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Newly Published Taylor Review Scrutinises Working Practices in the Modern Economy

Posted on July 13th 2017

A government review of employment practices has found that all work in the UK’s economy should be “fair and decent.”

Published on the 11th July 2017, the review demands clearer legislation on employment status. The report heavily focuses upon companies like Uber and Deliveroo. Uber’s ‘gig economy’ employment practices previously came under scrutiny last year, when a tribunal ruled that Uber drivers are ‘workers’ entitled to minimum wage and sick pay.

Theresa May commented on the government review saying that it was important to have a “flexible” approach that did not “exploit” workers. She also made assurances that the government would take the review seriously.

Why was the review commissioned?

The need for this review appears to have stemmed from a generally negative perception of what has been coined the ‘gig economy.’ This term, according to one definition, is “a labour market characterised by the prevalence of short term contracts or freelance work, as opposed to permanent jobs.”

Mr Taylor, the author of the review, said that a growing number of people believe that the gig economy is placing excessive power in the hands of employers.

“Of all the issues that were raised with us as we went around the country, the one that came through most strongly was what the report calls a one-sided flexibility.”

Simply put, ‘one side flexibility’ is where employers transfer risk onto their employees. This makes employees feel insecure in addition to making their lives harder to manage. Although the review did not attack the ‘gig economy’, it did stress the importance of flexibility. This statement was promptly echoed by Theresa May.

What does the review recommend?

Matthew Taylor, former aide to Tony Blair and chief executive of the Royal Society of the Arts, has made seven key recommendations.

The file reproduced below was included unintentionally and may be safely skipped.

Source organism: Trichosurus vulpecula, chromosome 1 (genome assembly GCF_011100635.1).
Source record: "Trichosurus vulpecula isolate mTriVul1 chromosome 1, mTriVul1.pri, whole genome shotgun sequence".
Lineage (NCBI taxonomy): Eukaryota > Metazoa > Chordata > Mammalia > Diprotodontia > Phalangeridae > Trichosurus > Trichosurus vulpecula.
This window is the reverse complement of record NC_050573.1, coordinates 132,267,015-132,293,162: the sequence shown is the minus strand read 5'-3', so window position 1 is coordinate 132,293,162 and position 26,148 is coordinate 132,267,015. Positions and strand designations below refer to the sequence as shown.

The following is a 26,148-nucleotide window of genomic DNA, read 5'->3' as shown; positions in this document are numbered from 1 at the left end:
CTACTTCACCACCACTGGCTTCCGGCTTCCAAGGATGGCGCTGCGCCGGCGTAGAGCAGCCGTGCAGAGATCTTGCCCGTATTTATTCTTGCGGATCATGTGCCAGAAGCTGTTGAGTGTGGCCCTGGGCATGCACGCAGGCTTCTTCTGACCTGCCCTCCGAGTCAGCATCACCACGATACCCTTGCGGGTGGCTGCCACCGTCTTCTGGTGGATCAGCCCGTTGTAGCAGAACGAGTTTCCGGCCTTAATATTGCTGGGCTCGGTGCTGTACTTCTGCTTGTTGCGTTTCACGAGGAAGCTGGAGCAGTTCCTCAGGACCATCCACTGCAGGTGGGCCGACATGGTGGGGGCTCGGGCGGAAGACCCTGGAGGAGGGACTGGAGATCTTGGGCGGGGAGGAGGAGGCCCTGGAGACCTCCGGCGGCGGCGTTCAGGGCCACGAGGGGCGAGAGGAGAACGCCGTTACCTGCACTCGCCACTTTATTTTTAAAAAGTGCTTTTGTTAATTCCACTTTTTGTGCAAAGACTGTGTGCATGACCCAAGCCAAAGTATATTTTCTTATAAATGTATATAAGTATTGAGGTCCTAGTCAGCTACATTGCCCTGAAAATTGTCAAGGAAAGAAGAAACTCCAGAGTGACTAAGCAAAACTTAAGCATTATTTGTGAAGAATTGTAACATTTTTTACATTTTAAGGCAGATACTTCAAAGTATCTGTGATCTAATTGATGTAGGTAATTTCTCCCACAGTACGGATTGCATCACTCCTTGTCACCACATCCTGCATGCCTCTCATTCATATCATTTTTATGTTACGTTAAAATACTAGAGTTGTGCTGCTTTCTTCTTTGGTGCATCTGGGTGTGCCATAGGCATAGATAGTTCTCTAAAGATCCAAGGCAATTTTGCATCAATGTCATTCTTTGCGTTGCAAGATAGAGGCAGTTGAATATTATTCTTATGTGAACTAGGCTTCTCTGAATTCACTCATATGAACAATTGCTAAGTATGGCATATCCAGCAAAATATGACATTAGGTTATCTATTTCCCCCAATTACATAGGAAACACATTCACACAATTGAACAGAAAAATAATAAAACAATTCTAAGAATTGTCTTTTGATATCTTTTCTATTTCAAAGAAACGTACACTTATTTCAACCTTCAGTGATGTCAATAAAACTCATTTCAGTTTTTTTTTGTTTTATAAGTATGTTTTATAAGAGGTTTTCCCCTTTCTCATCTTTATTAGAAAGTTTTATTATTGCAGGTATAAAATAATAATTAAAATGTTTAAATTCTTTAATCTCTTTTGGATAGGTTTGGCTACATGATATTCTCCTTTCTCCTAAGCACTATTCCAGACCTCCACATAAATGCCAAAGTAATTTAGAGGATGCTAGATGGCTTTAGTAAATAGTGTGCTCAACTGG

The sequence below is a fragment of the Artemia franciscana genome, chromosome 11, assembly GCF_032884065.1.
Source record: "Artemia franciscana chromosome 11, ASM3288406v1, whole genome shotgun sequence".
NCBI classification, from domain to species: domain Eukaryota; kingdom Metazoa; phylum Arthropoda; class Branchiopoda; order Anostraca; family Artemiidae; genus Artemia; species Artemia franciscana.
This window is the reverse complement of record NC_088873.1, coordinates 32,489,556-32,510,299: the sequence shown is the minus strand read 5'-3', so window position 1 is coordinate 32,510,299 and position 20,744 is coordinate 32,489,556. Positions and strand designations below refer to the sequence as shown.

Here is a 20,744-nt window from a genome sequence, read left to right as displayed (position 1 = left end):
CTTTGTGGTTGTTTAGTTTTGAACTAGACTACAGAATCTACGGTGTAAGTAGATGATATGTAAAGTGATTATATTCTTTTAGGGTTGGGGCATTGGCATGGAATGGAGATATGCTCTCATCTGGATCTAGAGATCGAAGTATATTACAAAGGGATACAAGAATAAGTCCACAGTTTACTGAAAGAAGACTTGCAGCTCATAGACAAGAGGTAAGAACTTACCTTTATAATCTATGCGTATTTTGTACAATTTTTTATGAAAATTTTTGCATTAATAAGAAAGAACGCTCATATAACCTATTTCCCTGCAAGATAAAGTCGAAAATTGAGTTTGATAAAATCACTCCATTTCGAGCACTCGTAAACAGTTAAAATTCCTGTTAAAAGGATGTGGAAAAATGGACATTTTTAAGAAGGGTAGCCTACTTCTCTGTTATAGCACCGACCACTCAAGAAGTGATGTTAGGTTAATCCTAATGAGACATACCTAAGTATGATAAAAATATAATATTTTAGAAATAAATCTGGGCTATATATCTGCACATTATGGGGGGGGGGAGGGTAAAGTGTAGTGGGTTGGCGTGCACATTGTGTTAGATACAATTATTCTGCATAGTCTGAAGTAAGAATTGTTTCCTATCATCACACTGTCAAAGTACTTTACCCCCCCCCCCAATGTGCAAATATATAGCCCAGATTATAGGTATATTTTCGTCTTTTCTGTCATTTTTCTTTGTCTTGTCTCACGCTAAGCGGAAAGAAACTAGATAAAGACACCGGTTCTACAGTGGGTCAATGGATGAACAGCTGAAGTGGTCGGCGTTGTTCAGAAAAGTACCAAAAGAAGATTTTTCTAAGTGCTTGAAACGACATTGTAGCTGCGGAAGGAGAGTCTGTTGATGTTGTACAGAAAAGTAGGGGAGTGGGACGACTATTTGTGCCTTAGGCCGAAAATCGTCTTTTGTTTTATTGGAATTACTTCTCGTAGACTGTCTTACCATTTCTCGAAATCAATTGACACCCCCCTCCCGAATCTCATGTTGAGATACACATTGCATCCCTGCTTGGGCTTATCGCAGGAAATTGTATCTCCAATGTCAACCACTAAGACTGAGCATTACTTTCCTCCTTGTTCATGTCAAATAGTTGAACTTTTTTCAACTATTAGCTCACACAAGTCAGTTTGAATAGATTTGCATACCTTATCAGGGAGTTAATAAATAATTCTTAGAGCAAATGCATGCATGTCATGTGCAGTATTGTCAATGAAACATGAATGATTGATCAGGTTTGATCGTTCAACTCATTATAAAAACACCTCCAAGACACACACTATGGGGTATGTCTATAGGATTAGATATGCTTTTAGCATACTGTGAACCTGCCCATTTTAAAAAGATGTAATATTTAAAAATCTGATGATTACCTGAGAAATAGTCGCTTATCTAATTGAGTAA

• Firstly, good work should be provided for all

A national strategy is suggested to achieve this objective. ‘Good work’ is defined as a combination of several factors such as; wages, employment quality, working conditions etc. and more. It also includes basic protection and suitable routes of progression at work.

  •    Dependent contractors

Mr Taylor recommends that workers for platform based companies such as Deliveroo and Uber should be classed as dependent contractors. He suggests that there should be a clear distinction between them and those who are legitimately self-employed.

  •     The National Living Wage

It is recommended that, whilst the National Living Wage is an important tool, there must be measures in place to make sure nobody is stuck at this rate of pay. There should be a sentiment of progression among workers.

  •     Cost of employment

The review suggests that the government should, where possible, avoid increasing the employment wedge (non-wage costs of employing a person).

  •    Good corporate governance

This recommendation places the responsibility for good management with the individual companies. It is suggested that the government need not regulate nationally in order to provide good work.

  •    Developing skills

Mr Taylor recommends that everyone should feel they can realistically strengthen their work prospects. He also suggests that developing skills should not be limited to ‘on the job’ activities.

  •   A healthy workplace

The review suggests that a more proactive approach to workplace health is needed in the UK.

What could be the implications of the review?

A real difference could be made to thousands of people if the provisions of the review are implemented.

However, the review doesn’t go the full length in clarifying the most pressing issue – What can self-employment be defined as?

Granted, Taylor does make limited progress in resolving this matter (he calls for clearer legislation) but the review falls short of a statutory definition of self-employment. Unfortunately, self-employment is currently, at best, a grey area assigned to those who are neither employers nor workers. In order to fully clarify the status of the self-employed, and be able to make that clear to the courts, a category clearer than a grey area is evidently a better option.

Besides this concern, Theresa May’s commitment to implementing the review is also a factor that could threaten its otherwise success. Her rhetoric, whilst encouraging, perhaps strategically lacked a proper commitment.

By Ruhi Kaur

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